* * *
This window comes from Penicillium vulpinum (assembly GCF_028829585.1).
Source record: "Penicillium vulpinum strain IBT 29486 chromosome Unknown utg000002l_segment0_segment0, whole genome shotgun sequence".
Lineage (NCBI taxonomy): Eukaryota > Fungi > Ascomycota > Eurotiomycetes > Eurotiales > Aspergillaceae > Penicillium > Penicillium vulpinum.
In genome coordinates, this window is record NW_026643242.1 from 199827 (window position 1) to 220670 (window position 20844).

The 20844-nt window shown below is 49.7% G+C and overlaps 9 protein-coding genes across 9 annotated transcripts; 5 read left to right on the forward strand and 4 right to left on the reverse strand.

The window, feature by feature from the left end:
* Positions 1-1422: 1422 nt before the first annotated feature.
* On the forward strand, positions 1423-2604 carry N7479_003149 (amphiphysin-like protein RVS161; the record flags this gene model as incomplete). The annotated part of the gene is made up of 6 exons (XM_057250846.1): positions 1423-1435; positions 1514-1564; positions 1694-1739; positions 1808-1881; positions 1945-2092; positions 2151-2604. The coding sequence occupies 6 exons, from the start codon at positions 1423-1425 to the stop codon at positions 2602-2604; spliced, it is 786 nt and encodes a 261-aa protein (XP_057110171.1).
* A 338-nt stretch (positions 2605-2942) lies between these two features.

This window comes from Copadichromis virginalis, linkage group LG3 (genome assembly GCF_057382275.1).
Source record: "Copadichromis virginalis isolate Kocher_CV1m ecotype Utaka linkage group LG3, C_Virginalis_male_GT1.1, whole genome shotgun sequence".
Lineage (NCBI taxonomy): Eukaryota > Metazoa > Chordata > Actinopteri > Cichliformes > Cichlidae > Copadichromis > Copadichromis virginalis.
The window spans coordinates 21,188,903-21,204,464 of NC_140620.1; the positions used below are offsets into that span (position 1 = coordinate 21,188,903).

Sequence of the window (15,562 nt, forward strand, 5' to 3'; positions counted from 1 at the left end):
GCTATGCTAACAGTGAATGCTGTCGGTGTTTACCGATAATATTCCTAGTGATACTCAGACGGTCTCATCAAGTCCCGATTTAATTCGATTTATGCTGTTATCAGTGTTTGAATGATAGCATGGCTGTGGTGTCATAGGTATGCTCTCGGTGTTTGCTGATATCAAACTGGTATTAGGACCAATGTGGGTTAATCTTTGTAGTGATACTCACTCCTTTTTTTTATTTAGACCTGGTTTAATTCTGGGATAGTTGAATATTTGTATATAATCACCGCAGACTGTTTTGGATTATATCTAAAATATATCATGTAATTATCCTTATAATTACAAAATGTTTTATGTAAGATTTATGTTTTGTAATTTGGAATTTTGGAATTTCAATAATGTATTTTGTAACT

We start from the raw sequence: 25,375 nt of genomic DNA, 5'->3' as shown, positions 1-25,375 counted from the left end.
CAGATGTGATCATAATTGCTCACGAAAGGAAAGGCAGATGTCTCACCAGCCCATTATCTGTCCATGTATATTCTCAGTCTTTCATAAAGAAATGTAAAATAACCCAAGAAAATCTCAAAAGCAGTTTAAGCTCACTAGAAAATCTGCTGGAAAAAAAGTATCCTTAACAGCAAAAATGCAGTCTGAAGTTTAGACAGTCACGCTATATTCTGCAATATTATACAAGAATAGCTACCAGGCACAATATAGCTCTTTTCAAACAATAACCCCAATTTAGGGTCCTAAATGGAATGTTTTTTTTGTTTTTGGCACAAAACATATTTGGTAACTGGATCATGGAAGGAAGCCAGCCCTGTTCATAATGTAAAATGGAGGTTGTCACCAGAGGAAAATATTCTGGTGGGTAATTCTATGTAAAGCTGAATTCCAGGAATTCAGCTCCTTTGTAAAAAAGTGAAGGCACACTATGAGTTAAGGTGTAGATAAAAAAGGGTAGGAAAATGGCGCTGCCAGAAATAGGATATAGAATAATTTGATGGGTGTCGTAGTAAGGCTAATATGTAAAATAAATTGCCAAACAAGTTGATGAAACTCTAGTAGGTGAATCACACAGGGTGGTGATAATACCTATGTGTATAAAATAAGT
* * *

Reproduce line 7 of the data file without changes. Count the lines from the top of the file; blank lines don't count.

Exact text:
* Positions 1-1422: 1422 nt before the first annotated feature.